Number of Stay-at-Home Young Adults Continues Increasing

Published on August 13th, 2015

Large numbers of young adults are remaining at home after they complete their education. A recent study by the Goldman Sachs Group Inc. found that “The share of young people living with their parents has increased relative to pre-recession rates for all labor force status groups. The share of 18-to-34-year-olds living at home might not fully return to pre-recession rates…. Young people’s labor market prospects have not fully recovered, with involuntary part-time employment in particular a continuing problem.” Along with a bad job market, the report cites college debts and housing affordability as reasons why these young people don’t go out on their own.

This situation poses problems. It often puts emotional and financial stress on the parents, while preventing the adult children from developing as fully contributing and responsible members of society. Also, the failure of so many potential buyers to enter the housing market is an economic liability. More Millennials are staying at home

And why is the job market bad for them, both in terms of finding full-time employment and getting a paycheck big enough to move away from home? Well, one thing not helping matters is the ongoing mass entry of foreign workers into the U.S. workforce, thanks to our overgenerous immigration policy. In recent years, immigrants have taken a disproportionate share of employment growth.

As for high student loan debt which makes it hard for the debtor to buy a home, it would be interesting to determine how much of the debt is for degrees in STEM fields (science, technology, engineering and math). For years, American companies have complained that there are not enough American workers to fill STEM jobs, a claim which no doubt has encouraged many young Americans to train for those fields in hope of obtaining a job with a good salary.

Sadly, when they went to apply for work, quite a number of them were disappointed. Despite the claims of American worker shortages, many companies simply have preferred to hire foreign STEM workers through the H-1B visa program. They want those visa holders because they can pay them less and work them harder than Americans. A majority of Americans with STEM degrees, according to a study by the Census Bureau, don’t have jobs in STEM fields. Many are unemployed.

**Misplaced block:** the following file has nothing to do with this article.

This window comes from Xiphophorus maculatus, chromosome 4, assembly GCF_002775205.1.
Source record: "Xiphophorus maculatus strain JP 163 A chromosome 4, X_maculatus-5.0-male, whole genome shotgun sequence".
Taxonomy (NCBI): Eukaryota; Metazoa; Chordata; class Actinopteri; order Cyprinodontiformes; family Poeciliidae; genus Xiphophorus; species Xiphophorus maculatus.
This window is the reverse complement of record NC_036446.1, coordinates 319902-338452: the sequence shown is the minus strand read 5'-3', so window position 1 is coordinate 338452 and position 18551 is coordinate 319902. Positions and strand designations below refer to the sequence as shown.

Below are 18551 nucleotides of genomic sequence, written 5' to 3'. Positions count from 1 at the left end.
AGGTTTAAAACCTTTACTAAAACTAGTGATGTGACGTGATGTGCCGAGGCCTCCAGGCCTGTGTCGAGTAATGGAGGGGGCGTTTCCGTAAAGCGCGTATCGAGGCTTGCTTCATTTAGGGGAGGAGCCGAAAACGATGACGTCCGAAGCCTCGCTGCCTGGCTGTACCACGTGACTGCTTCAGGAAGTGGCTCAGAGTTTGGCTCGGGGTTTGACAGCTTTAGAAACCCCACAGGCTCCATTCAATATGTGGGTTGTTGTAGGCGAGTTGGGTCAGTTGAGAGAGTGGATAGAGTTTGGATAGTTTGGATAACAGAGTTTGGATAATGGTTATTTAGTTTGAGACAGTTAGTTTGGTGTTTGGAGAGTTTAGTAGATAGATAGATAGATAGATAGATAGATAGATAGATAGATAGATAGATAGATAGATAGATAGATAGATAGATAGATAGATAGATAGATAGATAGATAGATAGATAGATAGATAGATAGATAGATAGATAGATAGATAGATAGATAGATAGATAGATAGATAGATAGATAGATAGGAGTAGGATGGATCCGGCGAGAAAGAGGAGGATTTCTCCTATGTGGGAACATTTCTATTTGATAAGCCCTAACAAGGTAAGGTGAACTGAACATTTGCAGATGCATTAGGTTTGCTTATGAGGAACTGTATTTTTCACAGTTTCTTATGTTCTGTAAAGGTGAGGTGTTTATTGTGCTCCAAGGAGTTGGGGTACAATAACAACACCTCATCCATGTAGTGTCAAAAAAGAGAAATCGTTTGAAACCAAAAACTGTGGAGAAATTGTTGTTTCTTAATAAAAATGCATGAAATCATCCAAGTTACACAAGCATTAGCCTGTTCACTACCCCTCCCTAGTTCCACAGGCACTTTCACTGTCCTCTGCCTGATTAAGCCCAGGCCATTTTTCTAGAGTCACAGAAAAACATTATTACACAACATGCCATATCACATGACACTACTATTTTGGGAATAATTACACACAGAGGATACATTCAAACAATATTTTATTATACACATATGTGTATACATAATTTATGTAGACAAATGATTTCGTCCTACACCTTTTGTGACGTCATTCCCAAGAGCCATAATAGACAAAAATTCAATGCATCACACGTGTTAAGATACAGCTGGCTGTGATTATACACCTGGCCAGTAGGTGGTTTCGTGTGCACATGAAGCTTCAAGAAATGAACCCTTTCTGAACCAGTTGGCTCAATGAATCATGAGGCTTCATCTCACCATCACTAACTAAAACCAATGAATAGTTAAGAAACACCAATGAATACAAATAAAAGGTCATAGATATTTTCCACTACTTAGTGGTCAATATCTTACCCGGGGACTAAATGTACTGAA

Although a lot of young adults living at home have part-time jobs, there are more than a few who don’t work at all. Some are unemployed. Others include the large and growing number of Americans who have dropped out of the workforce and are not officially counted as unemployed – though some would like to work but have given up looking because they are discouraged about finding employment.

A lot of stay-at-home young adults may lack motivation and confidence that they can succeed in the work world. And one thing that may inhibit them in these areas is lack of employment during their teen years. Studies confirm that teen employment, even at typically menial and low-level jobs, is a springboard to future success in the job market.

Unfortunately, teen employment in the U.S. has plummeted sharply in recent decades. One reason, notes researcher Andrew Sum of Northwestern University, is that immigrants, often illegal aliens, are taking the jobs that our teenagers used to do – and would still do – if they weren’t facing competition from these foreign adults. This competition disproportionately harms American teens in low-income families, particularly minorities.

Immigration enthusiasts often claim that mass immigration must go on and on so that foreigners can have a shot at the American Dream. But do they care about the dreams, hopes and futures of young Americans? Evidently not.

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